I attended a lunch-in at Sankofa Café in Washington, DC with the filmmaker Charles Burnett. In a room filled with about 30 people, ranging from filmmakers of 40 years to MFA film students, we discussed Burnett’s career, the film industry versus black stories, and alternatives – digital cinema.
Burnett studied film at UCLA along with filmmaking greats like Larry Clark, Julie Dash, Haile Gerima, and Billy Woodberry. In the 1960s, he was involved in the “Black Independent Movement.” The films that came out of these African and African-American filmmakers had a high relevance in the politics and culture of the 1960s and stayed true to the history of the people. Burnett has made about five major films and numerous documentaries, shorts, and TV movies. His first major film “Killer of Sheep” (1977) has won an array of awards, including the 2007 Special Critics Award from the New York Film Critics Circle. He told us the process of making that film and little anecdotes of its challenges and celebrations. We talked about the difference between being a student filmmaker and a professional filmmaker. Burnett commented on the fact that it doesn’t get easier as you transition from being a student to a professional.
As the discussion progressed, we transitioned to the obvious situation between the main stream film industry in America versus black stories and filmmakers. There is a lack of support for stories that depict black characters as the strong and intelligent protagonist with a positive story. The recurring theme of drugs, violence, and prison are the only ones that circulate. Burnett told stories of how he would hold screenings of his films and very few people would show up. An example of this that everyone could relate to was the film “The Great Debaters” , directed by Denzel Washington. It was considered a flop by the box office. ( I loved this film) The majority of the black community for some reason did not come out in full force to see the film. This is one of the problems that black films face. If the community that the films are made for don’t support it, how can there be any leverage to get the mainstream film industry to support it?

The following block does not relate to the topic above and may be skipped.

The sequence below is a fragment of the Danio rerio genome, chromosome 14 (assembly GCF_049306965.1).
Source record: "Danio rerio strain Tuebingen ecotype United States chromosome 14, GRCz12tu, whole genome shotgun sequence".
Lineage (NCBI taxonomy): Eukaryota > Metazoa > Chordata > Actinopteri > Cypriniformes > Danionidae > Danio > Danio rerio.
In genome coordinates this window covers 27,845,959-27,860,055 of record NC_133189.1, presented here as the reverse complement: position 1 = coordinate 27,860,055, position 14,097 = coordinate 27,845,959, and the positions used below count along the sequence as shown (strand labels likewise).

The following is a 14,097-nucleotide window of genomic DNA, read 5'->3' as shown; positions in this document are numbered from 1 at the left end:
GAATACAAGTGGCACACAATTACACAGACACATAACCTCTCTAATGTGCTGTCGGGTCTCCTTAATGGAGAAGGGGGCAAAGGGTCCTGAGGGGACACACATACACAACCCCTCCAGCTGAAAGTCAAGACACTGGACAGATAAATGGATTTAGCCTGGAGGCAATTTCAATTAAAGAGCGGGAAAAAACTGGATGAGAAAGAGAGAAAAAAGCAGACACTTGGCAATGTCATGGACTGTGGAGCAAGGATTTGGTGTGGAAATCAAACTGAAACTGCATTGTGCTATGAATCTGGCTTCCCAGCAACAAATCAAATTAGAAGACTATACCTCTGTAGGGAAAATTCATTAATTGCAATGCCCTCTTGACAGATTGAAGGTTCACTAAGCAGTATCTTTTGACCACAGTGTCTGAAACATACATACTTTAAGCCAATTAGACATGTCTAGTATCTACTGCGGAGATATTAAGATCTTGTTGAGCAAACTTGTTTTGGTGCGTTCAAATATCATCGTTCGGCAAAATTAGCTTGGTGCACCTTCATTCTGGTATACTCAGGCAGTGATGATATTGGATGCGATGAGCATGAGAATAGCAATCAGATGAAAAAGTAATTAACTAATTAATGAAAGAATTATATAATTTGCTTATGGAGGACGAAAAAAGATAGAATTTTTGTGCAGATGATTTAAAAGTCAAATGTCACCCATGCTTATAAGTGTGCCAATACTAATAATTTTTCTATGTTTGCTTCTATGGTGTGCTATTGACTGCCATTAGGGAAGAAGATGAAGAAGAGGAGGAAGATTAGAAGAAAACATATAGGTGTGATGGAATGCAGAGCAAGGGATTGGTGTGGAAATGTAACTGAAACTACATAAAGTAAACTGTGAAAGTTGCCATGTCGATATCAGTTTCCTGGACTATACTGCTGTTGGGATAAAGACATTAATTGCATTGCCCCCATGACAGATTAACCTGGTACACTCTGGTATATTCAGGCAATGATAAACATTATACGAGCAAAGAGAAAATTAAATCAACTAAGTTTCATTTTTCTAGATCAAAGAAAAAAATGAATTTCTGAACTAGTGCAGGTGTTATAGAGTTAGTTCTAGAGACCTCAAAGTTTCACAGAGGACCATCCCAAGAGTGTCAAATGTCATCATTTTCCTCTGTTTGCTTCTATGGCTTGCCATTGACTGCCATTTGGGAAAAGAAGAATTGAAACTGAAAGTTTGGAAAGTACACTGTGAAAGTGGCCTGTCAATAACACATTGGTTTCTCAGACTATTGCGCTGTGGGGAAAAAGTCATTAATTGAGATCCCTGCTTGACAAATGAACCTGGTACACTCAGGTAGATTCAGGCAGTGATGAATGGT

The people who attended this discussion brought up ideas of building distribution companies to starting blogs for promotion to encouraging people to take entertainment and business law. The problem that seems to persist is participation and cooperation within the community. These same round table discussions have been going on for a long time. Nothing that is talked about is new. Why has it not changed?
I think one reason might be the mentality to play the blame game. For example, back in the ’60s and ’70s, everything was about “The Man” and how it’s always “The Man keeping a brother down.” With the exclusion of people who were young or full adults during that time, people no longer use that term, but the habit to blame some entity is still there. It’s true that strategic people in the American film industry prefer to maintain the negative stereotypes of blacks, but that should not be held as the ultimate excuse. This takes us to the second factor, economics. Obtaining finances for these projects is very difficult. One has to go through many rejections and compromises or somehow build their own. This is where support comes in. If the community could come together to raise funds or offer assistance, it might not be that hard.
We touched on digital cinema briefly. Shared ideas on how to use the internet to distribute rather than DVDs or traditional film screenings.
Overall, I enjoyed the discussion and found it very interesting. Charles Burnett is a great storyteller. You should check out some of his films.